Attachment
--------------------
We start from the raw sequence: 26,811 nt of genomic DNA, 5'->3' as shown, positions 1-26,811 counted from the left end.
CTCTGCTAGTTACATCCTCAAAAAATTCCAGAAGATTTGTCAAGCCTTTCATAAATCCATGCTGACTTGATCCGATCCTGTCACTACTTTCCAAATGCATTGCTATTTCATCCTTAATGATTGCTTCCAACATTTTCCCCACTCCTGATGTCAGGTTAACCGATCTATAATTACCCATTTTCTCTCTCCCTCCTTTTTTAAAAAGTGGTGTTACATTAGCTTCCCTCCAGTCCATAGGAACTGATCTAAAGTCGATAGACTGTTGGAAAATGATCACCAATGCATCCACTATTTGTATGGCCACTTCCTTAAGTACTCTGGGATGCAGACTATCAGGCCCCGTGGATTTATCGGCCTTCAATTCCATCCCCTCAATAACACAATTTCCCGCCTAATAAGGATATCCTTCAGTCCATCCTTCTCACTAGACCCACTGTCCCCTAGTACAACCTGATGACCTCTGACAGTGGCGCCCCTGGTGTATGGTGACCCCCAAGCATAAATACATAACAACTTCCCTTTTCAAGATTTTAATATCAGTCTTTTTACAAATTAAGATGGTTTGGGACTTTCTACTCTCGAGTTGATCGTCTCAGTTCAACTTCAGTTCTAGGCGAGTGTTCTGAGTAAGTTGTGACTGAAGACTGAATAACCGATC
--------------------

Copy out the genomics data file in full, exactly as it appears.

We start from the raw sequence: 26,811 nt of genomic DNA, 5'->3' as shown, positions 1-26,811 counted from the left end.
CTCTGCTAGTTACATCCTCAAAAAATTCCAGAAGATTTGTCAAGCCTTTCATAAATCCATGCTGACTTGATCCGATCCTGTCACTACTTTCCAAATGCATTGCTATTTCATCCTTAATGATTGCTTCCAACATTTTCCCCACTCCTGATGTCAGGTTAACCGATCTATAATTACCCATTTTCTCTCTCCCTCCTTTTTTAAAAAGTGGTGTTACATTAGCTTCCCTCCAGTCCATAGGAACTGATCTAAAGTCGATAGACTGTTGGAAAATGATCACCAATGCATCCACTATTTGTATGGCCACTTCCTTAAGTACTCTGGGATGCAGACTATCAGGCCCCGTGGATTTATCGGCCTTCAATTCCATCCCCTCAATAACACAATTTCCCGCCTAATAAGGATATCCTTCAGTCCATCCTTCTCACTAGACCCACTGTCCCCTAGTACAACCTGATGACCTCTGACAGTGGCGCCCCTGGTGTATGGTGACCCCCAAGCATAAATACATAACAACTTCCCTTTTCAAGATTTTAATATCAGTCTTTTTACAAATTAAGATGGTTTGGGACTTTCTACTCTCGAGTTGATCGTCTCAGTTCAACTTCAGTTCTAGGCGAGTGTTCTGAGTAAGTTGTGACTGAAGACTGAATAACCGATC